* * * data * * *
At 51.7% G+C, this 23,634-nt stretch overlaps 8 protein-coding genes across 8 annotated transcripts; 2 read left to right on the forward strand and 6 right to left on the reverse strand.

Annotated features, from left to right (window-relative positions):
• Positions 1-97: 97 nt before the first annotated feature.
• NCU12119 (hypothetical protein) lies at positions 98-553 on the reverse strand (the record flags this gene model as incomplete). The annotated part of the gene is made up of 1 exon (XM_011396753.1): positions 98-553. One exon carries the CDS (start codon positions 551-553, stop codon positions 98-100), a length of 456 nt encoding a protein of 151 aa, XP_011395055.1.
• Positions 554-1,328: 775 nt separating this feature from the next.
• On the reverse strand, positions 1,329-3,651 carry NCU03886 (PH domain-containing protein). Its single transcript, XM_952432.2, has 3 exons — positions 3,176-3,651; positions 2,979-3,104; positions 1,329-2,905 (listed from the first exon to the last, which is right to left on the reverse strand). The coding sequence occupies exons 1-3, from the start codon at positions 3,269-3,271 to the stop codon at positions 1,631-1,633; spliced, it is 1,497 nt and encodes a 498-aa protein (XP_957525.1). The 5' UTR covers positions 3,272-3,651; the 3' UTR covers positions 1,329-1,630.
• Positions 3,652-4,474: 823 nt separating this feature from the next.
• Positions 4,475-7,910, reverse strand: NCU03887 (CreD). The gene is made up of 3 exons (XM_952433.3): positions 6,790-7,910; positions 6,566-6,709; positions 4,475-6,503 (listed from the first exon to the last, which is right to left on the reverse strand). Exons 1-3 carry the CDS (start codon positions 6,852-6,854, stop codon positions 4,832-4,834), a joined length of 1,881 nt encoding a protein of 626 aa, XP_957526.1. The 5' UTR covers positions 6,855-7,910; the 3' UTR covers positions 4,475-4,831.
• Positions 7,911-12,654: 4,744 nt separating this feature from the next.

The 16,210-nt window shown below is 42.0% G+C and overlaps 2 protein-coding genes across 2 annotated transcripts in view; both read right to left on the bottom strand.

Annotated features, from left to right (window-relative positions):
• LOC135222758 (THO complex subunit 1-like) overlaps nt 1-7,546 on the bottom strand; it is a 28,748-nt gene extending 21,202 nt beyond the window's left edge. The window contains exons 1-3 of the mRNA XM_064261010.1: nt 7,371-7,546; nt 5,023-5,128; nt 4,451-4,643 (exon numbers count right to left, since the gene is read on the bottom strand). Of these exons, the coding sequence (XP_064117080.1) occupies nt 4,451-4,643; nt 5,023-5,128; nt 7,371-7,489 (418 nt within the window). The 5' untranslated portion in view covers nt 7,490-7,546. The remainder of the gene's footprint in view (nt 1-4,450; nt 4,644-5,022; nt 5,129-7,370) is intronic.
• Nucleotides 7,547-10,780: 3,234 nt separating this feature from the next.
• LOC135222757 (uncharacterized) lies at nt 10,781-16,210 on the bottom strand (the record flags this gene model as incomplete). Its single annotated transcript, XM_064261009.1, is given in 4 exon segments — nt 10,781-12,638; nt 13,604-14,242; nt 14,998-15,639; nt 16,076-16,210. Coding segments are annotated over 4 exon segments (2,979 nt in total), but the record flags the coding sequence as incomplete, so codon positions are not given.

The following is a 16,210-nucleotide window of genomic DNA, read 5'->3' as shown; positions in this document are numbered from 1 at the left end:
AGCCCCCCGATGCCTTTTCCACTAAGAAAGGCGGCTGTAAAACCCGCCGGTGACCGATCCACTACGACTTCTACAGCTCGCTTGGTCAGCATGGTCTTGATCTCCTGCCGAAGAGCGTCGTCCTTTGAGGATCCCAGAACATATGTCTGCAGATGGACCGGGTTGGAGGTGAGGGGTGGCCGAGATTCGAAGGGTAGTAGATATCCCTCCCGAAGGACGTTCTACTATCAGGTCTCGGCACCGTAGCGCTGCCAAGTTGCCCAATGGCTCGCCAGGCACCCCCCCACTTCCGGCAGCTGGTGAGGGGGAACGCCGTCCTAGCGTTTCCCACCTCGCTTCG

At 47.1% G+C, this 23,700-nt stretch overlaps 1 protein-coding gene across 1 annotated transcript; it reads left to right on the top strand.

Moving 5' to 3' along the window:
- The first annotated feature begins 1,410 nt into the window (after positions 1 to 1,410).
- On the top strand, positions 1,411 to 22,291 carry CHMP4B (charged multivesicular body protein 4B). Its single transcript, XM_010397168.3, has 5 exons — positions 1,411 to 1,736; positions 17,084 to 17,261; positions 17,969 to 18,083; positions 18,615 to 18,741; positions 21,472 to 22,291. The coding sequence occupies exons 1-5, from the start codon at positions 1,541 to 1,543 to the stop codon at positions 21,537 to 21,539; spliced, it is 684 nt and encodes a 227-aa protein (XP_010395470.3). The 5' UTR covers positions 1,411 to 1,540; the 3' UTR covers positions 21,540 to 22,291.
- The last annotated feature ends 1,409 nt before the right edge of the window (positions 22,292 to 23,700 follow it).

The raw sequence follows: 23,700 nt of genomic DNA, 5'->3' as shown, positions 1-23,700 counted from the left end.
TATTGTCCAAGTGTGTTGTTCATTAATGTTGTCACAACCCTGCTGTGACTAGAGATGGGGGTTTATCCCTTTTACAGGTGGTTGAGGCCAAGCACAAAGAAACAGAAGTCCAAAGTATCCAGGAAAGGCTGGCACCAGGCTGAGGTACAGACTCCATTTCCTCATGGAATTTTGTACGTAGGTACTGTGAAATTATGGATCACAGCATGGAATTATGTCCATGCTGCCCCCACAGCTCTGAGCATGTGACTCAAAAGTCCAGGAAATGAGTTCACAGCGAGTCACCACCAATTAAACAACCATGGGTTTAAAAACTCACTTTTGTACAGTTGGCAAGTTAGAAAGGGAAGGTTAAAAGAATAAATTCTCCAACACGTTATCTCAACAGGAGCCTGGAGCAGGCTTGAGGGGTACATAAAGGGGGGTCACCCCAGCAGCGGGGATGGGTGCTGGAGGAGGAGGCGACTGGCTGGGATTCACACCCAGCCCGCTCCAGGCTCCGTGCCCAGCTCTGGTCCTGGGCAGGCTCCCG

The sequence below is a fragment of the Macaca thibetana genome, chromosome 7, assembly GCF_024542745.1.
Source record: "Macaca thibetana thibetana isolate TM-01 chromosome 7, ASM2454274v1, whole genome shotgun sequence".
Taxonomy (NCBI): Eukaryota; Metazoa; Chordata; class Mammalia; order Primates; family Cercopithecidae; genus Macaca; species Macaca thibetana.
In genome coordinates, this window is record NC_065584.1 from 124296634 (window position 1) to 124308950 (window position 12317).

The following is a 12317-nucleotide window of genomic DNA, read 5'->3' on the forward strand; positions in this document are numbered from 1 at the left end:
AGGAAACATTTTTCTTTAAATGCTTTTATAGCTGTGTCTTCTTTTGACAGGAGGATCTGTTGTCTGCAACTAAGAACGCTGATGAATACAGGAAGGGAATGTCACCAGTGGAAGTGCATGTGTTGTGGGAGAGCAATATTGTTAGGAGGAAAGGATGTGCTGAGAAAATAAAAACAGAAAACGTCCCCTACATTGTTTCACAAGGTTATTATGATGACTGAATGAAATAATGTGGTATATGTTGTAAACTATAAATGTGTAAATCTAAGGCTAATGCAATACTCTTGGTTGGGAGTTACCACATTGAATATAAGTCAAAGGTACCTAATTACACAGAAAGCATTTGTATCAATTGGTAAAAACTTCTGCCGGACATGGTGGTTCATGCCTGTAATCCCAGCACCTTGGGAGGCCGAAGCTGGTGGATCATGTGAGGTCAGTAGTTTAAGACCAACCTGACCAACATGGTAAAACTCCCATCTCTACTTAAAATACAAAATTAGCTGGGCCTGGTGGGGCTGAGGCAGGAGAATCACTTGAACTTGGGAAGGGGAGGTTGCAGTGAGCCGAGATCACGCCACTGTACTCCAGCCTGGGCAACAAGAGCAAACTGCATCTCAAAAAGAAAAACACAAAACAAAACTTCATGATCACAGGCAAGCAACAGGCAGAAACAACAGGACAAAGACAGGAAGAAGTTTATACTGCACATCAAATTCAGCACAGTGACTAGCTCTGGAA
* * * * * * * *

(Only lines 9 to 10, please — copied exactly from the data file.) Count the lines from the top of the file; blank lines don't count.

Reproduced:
• Positions 7,911-12,654: 4,744 nt separating this feature from the next.

The 16,210-nt window shown below is 42.0% G+C and overlaps 2 protein-coding genes across 2 annotated transcripts in view; both read right to left on the bottom strand.